But defining the target state does not mean defining the exact path to get there. That kind of rigidity would be self-defeating. The bank needs the agility to cope with unforeseen challenges (and opportunities) and make corrections along the way. To put this agility into practice, banks need a flexible, streamlined IT architecture with a data platform at the core; modular, scalable, and reusable digital enablers for all new customer journeys; modern storage and processing infrastructure for all data; a 360-degree customer view; and data services available through APIs.

The DDP approach delivers agility by creating a data layer that liberates data from core systems, which are scattered across the bank. (See Exhibit 1.) With a DDP, technology stacks have simple interfaces, data moves faster and becomes a new source of competitive advantage, and agile teams can work in new, more collaborative ways. Digital front ends are more adaptable and can evolve with new customer, supplier, and employee needs. Banks can leverage external best-in-class technology without relinquishing control of the data or locking it into a monolithic solution.

Banks are thus able to resist the temptation to rebuild everything. Yes, the infrastructure is aging and modernization is necessary. But there is still enormous value within the enterprise, and it’s vital to identify existing assets that are a source of competitive advantage. A granular analysis, conducted at the functional level, can identify such assets, which may include the following:

  • Data. Client data as well as records of customer transactions spanning many years remain core to a bank’s competitive advantage (even if locked away in siloed systems). The point is to put the tools and infrastructure in place to liberate and use this data as quickly as possible.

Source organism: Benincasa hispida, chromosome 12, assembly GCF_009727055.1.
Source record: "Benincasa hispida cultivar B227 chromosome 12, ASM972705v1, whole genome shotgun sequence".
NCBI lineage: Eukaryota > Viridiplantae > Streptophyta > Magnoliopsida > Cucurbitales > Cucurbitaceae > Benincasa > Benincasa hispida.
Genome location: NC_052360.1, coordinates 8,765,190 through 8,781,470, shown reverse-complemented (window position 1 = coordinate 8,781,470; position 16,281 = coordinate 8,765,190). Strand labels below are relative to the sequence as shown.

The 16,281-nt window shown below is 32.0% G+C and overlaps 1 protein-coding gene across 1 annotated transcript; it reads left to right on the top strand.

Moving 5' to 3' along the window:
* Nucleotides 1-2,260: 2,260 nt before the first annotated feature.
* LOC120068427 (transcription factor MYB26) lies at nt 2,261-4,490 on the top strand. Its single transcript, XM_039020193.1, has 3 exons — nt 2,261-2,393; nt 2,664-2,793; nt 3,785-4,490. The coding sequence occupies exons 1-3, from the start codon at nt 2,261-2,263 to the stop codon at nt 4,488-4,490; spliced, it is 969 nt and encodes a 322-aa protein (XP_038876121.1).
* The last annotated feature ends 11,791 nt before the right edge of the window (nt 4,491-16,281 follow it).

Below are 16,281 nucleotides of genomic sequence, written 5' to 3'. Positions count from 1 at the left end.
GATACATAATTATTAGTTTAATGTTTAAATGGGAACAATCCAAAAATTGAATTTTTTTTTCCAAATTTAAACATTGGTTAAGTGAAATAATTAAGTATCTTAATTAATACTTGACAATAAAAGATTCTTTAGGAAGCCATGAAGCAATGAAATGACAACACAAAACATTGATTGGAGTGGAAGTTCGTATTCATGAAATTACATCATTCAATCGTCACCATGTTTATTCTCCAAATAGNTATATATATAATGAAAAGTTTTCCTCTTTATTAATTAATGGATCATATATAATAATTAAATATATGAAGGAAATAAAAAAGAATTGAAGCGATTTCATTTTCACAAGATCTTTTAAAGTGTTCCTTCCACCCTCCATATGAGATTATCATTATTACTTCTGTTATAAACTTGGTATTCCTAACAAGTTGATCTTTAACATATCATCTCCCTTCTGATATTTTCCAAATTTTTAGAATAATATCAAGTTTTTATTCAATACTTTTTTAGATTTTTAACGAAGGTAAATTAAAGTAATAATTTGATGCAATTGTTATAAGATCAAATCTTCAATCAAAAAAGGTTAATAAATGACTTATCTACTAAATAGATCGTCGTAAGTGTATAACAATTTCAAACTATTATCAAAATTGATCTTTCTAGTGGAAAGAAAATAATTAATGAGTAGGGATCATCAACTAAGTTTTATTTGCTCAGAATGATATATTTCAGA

• Systems. Across the banking value chain there are systems that are still fit for purpose and don’t need to be rebuilt (for example, standard features for credit processing). And some systems—such as payments engines—have proven quite sturdy in handling huge transaction volumes and spikes. Additionally, some systems unique to financial institutions are not easily rebuilt, such as those for managing regulatory reporting and assets and liabilities.

At this point, banks can identify which systems to retain, retire, re-platform, and re-architect. These assessments should be completed in weeks rather than months and be conducted jointly with business and IT teams so they can align on priorities and tradeoffs. The goal is not to work out every detail but to quickly establish a heat map of the bank’s current IT architecture so that, in the next phase, initiatives can be prioritized and sequenced for implementation.

For example, when the private bank we worked with assessed the client technology and data landscape and mapped it to the DDP reference model, it identified major process, technology, and data pain points across the IT architecture. These included highly manual processes and fragmented client and staff journeys; inaccurate and inconsistent data availability across channels due to batch-based data integration; siloed data across multiple core systems; and no single source of high-quality master data regarding clients and their product holdings.

2. Bring the vision to life with incremental digital initiatives. To avoid being overwhelmed by the task at hand, banks should break it down into smaller, more manageable initiatives that create value and maintain momentum for continued improvement. Based on the priorities established by the business and IT during the assessment, the bank can define specific modernization initiatives targeting process-, technology-, and data-related improvements—and then sequence these initiatives to optimize improvements over time. (See the sidebar, “Building a Highly Personalized Customer Experience.”)